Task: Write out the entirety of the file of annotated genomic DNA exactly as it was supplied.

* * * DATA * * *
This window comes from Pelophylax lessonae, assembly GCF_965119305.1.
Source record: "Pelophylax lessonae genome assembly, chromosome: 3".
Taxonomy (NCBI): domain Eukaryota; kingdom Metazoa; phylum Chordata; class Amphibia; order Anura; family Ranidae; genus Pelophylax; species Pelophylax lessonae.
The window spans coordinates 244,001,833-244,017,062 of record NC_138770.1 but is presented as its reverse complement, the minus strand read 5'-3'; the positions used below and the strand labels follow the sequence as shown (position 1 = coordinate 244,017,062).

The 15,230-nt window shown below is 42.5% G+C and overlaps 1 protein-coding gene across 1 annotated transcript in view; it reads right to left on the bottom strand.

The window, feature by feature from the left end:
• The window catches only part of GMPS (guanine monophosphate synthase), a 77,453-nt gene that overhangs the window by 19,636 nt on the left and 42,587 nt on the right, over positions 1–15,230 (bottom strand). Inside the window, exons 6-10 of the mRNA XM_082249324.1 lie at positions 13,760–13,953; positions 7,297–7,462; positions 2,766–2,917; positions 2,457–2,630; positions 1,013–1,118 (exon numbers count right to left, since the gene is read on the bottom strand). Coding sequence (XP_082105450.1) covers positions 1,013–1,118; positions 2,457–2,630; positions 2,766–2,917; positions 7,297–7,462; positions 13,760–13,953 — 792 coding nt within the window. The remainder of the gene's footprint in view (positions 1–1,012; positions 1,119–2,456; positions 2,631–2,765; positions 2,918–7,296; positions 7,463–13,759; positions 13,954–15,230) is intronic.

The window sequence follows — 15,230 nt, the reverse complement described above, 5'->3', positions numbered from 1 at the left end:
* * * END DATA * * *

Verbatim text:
This window comes from Pelophylax lessonae, assembly GCF_965119305.1.
Source record: "Pelophylax lessonae genome assembly, chromosome: 3".
Taxonomy (NCBI): domain Eukaryota; kingdom Metazoa; phylum Chordata; class Amphibia; order Anura; family Ranidae; genus Pelophylax; species Pelophylax lessonae.
The window spans coordinates 244,001,833-244,017,062 of record NC_138770.1 but is presented as its reverse complement, the minus strand read 5'-3'; the positions used below and the strand labels follow the sequence as shown (position 1 = coordinate 244,017,062).

The 15,230-nt window shown below is 42.5% G+C and overlaps 1 protein-coding gene across 1 annotated transcript in view; it reads right to left on the bottom strand.

The window, feature by feature from the left end:
• The window catches only part of GMPS (guanine monophosphate synthase), a 77,453-nt gene that overhangs the window by 19,636 nt on the left and 42,587 nt on the right, over positions 1–15,230 (bottom strand). Inside the window, exons 6-10 of the mRNA XM_082249324.1 lie at positions 13,760–13,953; positions 7,297–7,462; positions 2,766–2,917; positions 2,457–2,630; positions 1,013–1,118 (exon numbers count right to left, since the gene is read on the bottom strand). Coding sequence (XP_082105450.1) covers positions 1,013–1,118; positions 2,457–2,630; positions 2,766–2,917; positions 7,297–7,462; positions 13,760–13,953 — 792 coding nt within the window. The remainder of the gene's footprint in view (positions 1–1,012; positions 1,119–2,456; positions 2,631–2,765; positions 2,918–7,296; positions 7,463–13,759; positions 13,954–15,230) is intronic.

The window sequence follows — 15,230 nt, the reverse complement described above, 5'->3', positions numbered from 1 at the left end: